Rules governing stack purging

Dave dave at looktowindward.com
Tue Oct 31 13:27:53 CST 2006


Hi All,

If all that is required is to read a property from a stack, couldn't  
there be some way of loading is "read-only"? e.g. load stack (read  
only) <long_name>

put the cp of stack <long_name> into x

Just a thought.
Dave


On 31 Oct 2006, at 17:48, Dave Cragg wrote:

>
> On 30 Oct 2006, at 22:43, Richard Gaskin wrote:
>
>> Consider your subsequent post:
>>
>>> I just remembered something (third time this week, must be the   
>>> new pills). Aren't "unused" stacks purged from memory by the  
>>> engine  when it needs to reclaim memory? I think I'm referring to  
>>> stacks  without the destryStack set, but which have been closed.  
>>> I seem to  recall reading this somewhere, either in the old  
>>> Metacard docs, or  the MC mailing list from long ago. If it's  
>>> true, I wonder if it  applies to "unopened" stacks in memory too.
>>
>> This implies the engine introduces a "sometimes" rule ("sometime  
>> it does one thing, sometimes something else"), which is generally  
>> bad news.
>
> If this purging actually happens, which I don't know for sure, I  
> don't think it's such a bad thing. It would only affect stacks that  
> have been specifically closed, or that have been put in memory as a  
> result of a direct reference to the stack file. Any subsequent  
> reference just requires the engine to load the stack again. Nothing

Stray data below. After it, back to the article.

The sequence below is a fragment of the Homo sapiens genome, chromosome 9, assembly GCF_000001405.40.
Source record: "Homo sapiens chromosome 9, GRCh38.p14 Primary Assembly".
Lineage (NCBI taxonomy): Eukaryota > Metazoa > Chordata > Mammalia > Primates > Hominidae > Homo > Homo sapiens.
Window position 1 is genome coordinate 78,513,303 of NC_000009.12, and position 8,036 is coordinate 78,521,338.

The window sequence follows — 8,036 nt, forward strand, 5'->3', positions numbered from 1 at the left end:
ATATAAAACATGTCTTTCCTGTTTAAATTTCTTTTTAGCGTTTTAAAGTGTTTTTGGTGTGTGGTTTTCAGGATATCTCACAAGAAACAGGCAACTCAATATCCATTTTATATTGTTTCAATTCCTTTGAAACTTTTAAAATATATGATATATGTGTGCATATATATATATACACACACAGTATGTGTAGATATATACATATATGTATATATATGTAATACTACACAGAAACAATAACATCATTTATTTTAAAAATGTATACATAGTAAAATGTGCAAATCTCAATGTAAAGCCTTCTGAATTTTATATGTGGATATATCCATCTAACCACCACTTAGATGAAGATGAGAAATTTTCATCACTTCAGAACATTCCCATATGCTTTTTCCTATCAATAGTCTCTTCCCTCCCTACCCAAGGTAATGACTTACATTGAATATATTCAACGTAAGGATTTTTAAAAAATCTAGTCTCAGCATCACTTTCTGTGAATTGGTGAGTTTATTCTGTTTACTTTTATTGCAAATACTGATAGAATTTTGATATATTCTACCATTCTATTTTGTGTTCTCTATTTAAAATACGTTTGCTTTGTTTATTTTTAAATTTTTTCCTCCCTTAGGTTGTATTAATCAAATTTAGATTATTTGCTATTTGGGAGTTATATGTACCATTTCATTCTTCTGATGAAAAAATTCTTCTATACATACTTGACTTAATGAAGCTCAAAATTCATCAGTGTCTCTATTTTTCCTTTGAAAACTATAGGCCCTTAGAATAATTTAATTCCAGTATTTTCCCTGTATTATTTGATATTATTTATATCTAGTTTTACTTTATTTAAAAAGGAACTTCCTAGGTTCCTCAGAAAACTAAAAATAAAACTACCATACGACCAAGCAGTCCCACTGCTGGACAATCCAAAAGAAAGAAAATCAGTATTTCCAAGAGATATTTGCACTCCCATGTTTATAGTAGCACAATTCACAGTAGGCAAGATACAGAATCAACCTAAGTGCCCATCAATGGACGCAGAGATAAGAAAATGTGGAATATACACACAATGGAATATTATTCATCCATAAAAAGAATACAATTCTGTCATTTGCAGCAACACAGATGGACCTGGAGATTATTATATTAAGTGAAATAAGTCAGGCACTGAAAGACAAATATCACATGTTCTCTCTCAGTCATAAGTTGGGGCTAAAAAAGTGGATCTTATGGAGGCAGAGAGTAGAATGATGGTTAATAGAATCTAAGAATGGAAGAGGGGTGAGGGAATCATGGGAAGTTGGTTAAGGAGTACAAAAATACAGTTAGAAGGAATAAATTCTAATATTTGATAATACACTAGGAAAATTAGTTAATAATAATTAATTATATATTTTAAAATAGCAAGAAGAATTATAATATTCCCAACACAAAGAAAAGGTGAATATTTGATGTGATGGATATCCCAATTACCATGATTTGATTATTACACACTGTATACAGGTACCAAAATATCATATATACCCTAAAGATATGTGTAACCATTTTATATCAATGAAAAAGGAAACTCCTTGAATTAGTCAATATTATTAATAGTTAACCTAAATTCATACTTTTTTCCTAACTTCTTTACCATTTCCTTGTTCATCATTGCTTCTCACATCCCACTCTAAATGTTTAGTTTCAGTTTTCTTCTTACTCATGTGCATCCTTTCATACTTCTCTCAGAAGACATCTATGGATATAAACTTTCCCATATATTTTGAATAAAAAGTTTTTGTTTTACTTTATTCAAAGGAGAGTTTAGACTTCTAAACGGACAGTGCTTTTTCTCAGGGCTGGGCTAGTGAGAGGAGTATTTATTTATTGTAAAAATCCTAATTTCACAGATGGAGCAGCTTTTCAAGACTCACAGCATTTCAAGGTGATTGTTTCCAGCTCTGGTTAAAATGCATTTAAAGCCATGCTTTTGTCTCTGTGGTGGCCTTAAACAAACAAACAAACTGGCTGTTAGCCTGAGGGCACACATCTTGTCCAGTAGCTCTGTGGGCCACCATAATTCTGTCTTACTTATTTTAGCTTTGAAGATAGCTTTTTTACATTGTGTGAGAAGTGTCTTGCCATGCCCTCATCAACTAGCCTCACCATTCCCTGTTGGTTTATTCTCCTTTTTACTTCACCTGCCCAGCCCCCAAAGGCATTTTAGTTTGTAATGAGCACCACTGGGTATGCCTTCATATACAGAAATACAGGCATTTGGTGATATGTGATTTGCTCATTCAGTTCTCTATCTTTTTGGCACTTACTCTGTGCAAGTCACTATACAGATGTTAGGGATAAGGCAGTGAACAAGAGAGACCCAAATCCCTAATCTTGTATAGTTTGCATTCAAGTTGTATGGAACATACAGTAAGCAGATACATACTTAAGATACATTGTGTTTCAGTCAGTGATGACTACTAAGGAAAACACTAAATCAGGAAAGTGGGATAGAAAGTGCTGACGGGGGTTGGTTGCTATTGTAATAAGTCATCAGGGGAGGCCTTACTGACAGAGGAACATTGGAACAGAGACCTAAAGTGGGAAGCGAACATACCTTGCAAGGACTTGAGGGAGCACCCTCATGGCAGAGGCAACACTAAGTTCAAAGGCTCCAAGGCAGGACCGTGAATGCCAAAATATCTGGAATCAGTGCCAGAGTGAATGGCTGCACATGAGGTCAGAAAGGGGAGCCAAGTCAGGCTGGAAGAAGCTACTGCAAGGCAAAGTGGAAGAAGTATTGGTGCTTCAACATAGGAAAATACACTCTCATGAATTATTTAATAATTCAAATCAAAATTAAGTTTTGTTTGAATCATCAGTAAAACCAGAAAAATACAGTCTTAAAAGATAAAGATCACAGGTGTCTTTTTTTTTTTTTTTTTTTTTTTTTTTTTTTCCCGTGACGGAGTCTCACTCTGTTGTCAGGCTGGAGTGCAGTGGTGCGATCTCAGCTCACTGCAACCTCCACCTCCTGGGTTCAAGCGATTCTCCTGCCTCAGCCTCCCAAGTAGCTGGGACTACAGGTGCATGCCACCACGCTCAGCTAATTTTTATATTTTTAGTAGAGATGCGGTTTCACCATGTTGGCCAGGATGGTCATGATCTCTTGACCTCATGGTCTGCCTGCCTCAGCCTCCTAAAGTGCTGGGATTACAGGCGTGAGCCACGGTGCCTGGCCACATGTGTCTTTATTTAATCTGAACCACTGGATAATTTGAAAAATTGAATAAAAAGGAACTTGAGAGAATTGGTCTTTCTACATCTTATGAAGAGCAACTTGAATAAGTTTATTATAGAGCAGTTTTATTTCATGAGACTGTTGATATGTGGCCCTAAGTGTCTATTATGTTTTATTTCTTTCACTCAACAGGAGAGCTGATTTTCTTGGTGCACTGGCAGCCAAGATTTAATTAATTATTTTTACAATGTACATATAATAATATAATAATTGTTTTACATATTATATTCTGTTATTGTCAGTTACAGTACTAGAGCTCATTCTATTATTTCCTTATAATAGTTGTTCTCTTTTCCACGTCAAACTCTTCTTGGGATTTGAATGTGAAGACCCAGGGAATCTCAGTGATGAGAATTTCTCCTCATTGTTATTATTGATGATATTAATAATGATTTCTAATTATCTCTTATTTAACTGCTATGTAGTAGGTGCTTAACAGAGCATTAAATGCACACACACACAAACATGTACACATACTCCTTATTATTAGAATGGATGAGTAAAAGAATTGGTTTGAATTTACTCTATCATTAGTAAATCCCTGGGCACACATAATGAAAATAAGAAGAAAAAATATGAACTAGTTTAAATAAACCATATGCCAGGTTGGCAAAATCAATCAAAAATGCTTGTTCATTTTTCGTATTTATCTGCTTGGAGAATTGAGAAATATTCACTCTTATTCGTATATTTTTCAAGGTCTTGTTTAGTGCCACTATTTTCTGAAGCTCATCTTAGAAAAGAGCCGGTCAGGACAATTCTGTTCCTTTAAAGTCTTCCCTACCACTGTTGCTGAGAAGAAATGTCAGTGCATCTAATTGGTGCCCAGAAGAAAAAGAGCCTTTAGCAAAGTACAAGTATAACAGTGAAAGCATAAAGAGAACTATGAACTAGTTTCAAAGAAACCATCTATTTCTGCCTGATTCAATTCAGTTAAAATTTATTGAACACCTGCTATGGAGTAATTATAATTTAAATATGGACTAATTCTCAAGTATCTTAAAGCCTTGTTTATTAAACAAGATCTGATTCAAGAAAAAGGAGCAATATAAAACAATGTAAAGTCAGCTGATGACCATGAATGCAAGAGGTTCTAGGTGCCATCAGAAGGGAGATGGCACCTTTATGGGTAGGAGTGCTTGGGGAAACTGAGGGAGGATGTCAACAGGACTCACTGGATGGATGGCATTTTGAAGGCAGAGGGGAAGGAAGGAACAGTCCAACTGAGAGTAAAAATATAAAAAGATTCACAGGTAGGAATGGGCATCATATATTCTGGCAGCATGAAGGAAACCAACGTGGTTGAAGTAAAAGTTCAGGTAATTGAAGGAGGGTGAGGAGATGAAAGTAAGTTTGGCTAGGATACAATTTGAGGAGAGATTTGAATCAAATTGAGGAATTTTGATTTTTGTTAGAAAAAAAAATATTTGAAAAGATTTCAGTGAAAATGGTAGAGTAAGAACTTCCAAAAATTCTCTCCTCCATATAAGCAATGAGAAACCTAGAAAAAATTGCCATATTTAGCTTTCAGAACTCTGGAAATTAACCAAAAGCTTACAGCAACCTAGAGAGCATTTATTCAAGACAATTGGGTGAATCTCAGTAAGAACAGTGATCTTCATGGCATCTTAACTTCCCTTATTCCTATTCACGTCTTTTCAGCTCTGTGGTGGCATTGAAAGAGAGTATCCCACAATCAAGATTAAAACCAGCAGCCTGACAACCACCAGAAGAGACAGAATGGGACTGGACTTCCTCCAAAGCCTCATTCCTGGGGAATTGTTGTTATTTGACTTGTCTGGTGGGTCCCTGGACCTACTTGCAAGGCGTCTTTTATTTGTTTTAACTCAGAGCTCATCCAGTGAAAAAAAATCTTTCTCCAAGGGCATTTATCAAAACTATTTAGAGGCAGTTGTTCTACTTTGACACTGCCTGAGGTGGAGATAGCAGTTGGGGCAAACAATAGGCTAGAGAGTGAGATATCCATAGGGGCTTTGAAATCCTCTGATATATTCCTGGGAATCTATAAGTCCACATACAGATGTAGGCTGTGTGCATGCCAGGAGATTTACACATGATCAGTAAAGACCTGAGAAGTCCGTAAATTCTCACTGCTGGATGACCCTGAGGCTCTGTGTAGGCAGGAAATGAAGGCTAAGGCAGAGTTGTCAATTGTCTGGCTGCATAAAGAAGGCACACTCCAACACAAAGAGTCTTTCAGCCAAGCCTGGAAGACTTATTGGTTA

> lost.
>
> I'm still don't see how your suggestion will produce something more  
> "consistent" than the current behavior. Going back to my set and  
> save example:
>
>  set the cProp of stack "C:/myStack.rev" to tData
>  save stack "C:/myStack.rev"
>
> Under your proposal, if the stack's destroyStack property is true,  
> nothing will have changed in the stack. I don't see how this can be  
> considered consistent with anything.
>
> You say you were caught by this, but I'm still not clear what  
> problems it causes. The only situation I can think of is if a  
> second app changed the stack on disk while the first app had it in  
> memory, and the first app expected subsequent references to load  
> the stack from disk again. If this is the case, I don't think it is  
> a normal situation, and we know we have to take care when two apps  
> are mucking around with files. But under your suggestion, if I want  
> to use a stack as a data file, I have to be sure to set it's  
> destroyStack to false. I suspect more people will be caught by that.
>
> Cheers
> Dave
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